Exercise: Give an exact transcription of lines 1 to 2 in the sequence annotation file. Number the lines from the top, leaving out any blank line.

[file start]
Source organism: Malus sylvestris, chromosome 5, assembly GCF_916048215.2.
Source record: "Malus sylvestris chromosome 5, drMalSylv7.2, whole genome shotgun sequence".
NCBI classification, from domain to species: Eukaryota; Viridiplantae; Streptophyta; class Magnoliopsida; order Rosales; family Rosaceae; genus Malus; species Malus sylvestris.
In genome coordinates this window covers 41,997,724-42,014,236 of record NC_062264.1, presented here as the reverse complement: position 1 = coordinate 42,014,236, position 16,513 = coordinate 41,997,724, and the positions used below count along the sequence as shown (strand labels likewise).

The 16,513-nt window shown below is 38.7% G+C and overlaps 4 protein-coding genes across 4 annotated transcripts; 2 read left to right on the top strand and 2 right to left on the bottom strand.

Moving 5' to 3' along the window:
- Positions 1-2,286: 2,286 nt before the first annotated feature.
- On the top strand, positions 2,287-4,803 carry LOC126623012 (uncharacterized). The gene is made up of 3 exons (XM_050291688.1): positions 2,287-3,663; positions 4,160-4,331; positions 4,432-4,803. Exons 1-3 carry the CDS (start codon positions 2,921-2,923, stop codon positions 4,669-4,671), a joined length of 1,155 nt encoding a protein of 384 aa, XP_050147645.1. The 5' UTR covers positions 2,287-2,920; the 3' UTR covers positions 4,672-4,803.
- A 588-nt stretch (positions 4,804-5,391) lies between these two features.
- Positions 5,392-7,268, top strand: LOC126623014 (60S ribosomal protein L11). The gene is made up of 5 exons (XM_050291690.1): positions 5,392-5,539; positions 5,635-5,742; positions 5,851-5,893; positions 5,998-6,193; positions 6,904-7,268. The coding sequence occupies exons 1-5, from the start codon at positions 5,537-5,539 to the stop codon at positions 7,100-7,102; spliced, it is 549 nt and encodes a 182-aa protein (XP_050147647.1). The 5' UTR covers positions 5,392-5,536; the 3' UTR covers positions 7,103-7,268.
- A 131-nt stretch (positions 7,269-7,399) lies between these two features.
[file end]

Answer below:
Source organism: Malus sylvestris, chromosome 5, assembly GCF_916048215.2.
Source record: "Malus sylvestris chromosome 5, drMalSylv7.2, whole genome shotgun sequence".